Outofsample, all of our structural models significantly outperform the random walk and random walk with drift on measures of realized trading rule profitability in ‘ex post’ forecasting exercises in which the nextperiod vector of fundamentals is given. Consistent with the findings of Meese and Rogoff (1983), however, we find that the random walk achieves significantly lower root mean squared errors (RMSEs) and mean absolute errors (MAEs) than the structural models in this setting. The apparent conflict between the outperformance of structural models on measures of trading rule profitability and underperformance with respect to RMSEs is explained by the fact that the structural models achieve significantly better directional prediction accuracy, particularly in anticipation of large return events, despite the fact that their point predictions are further off from the true values than those of the random walk model, on average. Our findings lend strong support to the claim that comparison of competing models based solely on their average errors and RMSEs may lead to very misleading conclusions with respect to their usefulness for the implementation of profitable speculative trading strategies. In ‘ex ante’ outofsample forecasting exercises, in which the nextperiod values of fundamentals is unknown, we find that while parametric linear models perform no better than a random walk, the BTGP model is capable of achieving economically and statistically significant trading profits—of the order of 17% annual percentage rate (APR) per month on average across episodes. This suggests that the BTGP model may prove a useful forecasting engine in other financial market contexts as well: in particular, foreign exchange.
The rest of this paper is organized as follows. Section 2 briefly summarizes the literature on empirical exchange rate models, with a focus on contributions stemming from the seminal Meese and Rogoff (1983) study. Section 3 lays out the basic empirical structural black market models, whose explanatory variables are inspired by contributions stemming from the Dornbusch et al. (1983) framework. Section 4 describes our black market dataset. Section 5 reports insample results for the linear models, and substantially updates the literature on the empirical determinants of black market exchange rates by extending and comparing previous results in a common framework. Section 6 describes the forecasting models, the trading strategy used in black markets based on the forecast signals, and the statistics used to measure model forecasting performance. Section 7 reports results for the outofsample fit exercise, which is comparable with the exercises in the Meese and Rogoff tradition, as well as the outofsample forecasting exercise, in which the nextperiod values of fundamentals are unknown. Section 8 concludes.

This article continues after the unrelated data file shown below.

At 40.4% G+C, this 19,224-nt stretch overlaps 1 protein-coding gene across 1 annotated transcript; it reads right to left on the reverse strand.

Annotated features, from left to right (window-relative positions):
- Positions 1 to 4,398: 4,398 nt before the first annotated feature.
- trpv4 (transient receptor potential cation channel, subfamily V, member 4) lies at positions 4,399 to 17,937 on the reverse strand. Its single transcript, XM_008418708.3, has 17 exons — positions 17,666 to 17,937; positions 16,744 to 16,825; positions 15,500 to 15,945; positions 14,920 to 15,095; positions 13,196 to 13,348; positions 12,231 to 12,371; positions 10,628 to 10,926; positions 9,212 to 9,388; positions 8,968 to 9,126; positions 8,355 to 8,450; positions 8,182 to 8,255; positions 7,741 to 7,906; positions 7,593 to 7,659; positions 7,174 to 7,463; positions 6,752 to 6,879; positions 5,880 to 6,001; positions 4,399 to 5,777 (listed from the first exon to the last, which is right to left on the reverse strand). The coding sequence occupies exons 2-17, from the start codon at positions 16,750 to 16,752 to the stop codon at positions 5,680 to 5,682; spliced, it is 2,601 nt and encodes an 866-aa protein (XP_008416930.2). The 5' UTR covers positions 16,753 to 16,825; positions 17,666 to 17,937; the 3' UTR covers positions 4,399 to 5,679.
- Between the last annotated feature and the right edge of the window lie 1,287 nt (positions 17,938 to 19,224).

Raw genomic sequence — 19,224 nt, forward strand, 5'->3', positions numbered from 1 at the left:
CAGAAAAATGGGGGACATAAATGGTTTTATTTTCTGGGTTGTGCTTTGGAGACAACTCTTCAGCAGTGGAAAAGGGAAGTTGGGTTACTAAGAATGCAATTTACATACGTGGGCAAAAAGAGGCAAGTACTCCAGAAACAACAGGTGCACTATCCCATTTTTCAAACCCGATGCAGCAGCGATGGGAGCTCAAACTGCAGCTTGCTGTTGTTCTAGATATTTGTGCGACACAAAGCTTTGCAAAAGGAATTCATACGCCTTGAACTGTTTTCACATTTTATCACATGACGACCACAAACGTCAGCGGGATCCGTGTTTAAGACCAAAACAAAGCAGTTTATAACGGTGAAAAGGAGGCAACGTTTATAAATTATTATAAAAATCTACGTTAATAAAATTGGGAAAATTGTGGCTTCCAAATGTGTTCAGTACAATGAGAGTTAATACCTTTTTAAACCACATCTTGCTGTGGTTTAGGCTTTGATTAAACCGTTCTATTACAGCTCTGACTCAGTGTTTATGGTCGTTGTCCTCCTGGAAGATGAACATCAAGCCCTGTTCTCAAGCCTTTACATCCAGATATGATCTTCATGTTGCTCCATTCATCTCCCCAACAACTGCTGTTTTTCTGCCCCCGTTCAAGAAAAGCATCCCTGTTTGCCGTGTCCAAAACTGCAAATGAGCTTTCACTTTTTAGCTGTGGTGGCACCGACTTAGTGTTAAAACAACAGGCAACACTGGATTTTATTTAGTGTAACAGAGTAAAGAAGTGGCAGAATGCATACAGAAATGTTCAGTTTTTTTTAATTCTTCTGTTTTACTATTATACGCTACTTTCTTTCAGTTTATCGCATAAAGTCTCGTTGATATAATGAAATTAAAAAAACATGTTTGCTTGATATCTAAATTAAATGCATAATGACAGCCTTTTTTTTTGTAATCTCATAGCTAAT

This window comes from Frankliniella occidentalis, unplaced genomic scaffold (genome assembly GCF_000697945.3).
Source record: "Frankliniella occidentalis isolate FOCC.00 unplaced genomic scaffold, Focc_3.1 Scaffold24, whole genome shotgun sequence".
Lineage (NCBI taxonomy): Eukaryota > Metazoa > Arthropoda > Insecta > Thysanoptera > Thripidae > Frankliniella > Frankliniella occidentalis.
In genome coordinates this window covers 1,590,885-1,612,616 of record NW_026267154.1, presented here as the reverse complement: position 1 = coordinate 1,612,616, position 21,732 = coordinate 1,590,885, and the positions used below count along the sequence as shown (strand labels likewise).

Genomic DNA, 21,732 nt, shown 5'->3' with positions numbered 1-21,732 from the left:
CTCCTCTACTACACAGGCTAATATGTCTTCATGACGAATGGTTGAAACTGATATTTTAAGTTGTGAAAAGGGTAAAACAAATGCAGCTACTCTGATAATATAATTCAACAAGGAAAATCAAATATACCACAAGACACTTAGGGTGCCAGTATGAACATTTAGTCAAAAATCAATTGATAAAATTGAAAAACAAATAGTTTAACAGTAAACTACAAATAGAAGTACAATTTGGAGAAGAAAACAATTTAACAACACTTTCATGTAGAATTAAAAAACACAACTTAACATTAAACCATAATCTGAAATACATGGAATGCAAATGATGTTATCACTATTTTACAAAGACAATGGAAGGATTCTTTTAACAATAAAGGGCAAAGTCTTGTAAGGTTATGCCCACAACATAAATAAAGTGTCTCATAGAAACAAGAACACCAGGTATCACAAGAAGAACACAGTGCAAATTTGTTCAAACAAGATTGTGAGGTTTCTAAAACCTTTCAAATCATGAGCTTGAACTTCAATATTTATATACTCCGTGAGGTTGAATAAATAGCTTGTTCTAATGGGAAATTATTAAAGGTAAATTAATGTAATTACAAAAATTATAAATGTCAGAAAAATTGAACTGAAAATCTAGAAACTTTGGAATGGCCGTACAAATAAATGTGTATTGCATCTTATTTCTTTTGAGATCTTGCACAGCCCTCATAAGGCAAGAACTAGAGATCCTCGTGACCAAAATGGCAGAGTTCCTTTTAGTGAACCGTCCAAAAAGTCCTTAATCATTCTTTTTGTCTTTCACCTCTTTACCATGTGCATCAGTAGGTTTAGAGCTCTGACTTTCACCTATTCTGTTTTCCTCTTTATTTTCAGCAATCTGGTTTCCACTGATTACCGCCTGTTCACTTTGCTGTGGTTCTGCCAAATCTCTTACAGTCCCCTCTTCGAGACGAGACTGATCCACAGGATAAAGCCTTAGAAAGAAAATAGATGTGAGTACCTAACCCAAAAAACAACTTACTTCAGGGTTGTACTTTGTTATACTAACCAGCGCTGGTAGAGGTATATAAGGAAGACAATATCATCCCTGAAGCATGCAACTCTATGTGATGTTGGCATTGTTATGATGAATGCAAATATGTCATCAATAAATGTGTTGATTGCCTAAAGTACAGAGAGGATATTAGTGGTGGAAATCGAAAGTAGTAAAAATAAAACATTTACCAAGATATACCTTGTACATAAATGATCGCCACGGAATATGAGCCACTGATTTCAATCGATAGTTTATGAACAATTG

LITERATURE REVIEW
 Top of page
 SUMMARY
 INTRODUCTION
 LITERATURE REVIEW
 STRUCTURAL BLACK MARKET MODELS
 THE BLACK MARKET DATASET
 INSAMPLE RESULTS FOR THE LINEAR STRUCTURAL MODELS
 FORECASTING MODELS, THE BLACK MARKET TRADING STRATEGY, AND MEASUREMENT OF RESULTS
 RESULTS ON ‘EX POST’ AND ‘EX ANTE’ OUTOFSAMPLE FORECASTING EXERCISES
 CONCLUSION
 ACKNOWLEDGEMENTS
 REFERENCES
 Supporting Information
In the years directly following the publication of Meese and Rogoff's (1983) paper, their findings were further ratified in work employing linear models with timevarying features, such as Alexander and Thomas (1987) and Wolff (1987, 1988). Subsequently, given findings of nonlinear dependency in exchange rate changes (Baillie and McMahon, 1989; Hsieh, 1989; Hong and Lee, 2003), some authors attempted to exploit such behavior to beat the forecasting accuracy of the random walk. Such attempts included Diebold and Nason (1990) and Meese and Rose (1990), who used nonparametric kernel regressions, and Engel and Hamilton (1990) and Engel (1994), who employed a Markov switching model. None of these strategies proved useful in beating the random walk in outofsample forecasting performance.
More recently, Preminger and Franck (2007) report that work done on exchange rate forecasting using neural networks provides some evidence that they are better than other nonlinear models in terms of outofsample forecasting ability. The evidence on that score, however, is also mixed. While Kuan and Tung (1995); Brooks (1997) and Gençay (1999) all report that neural networks can beat random walks for daily exchange rate data, for example by achieving lower root mean squared errors, a study by Qi and Wu (2003), who employ a neural network with monetary fundamentals at onemonth, sixmonth and 12month horizons, finds that their model cannot beat the random walk model at those horizons. As Rogoff (2001) himself has noted, in a survey of the literature stemming from his paper with Meese, the inability of structural models to explain the movements of G3 exchange rates remains a robust stylized fact.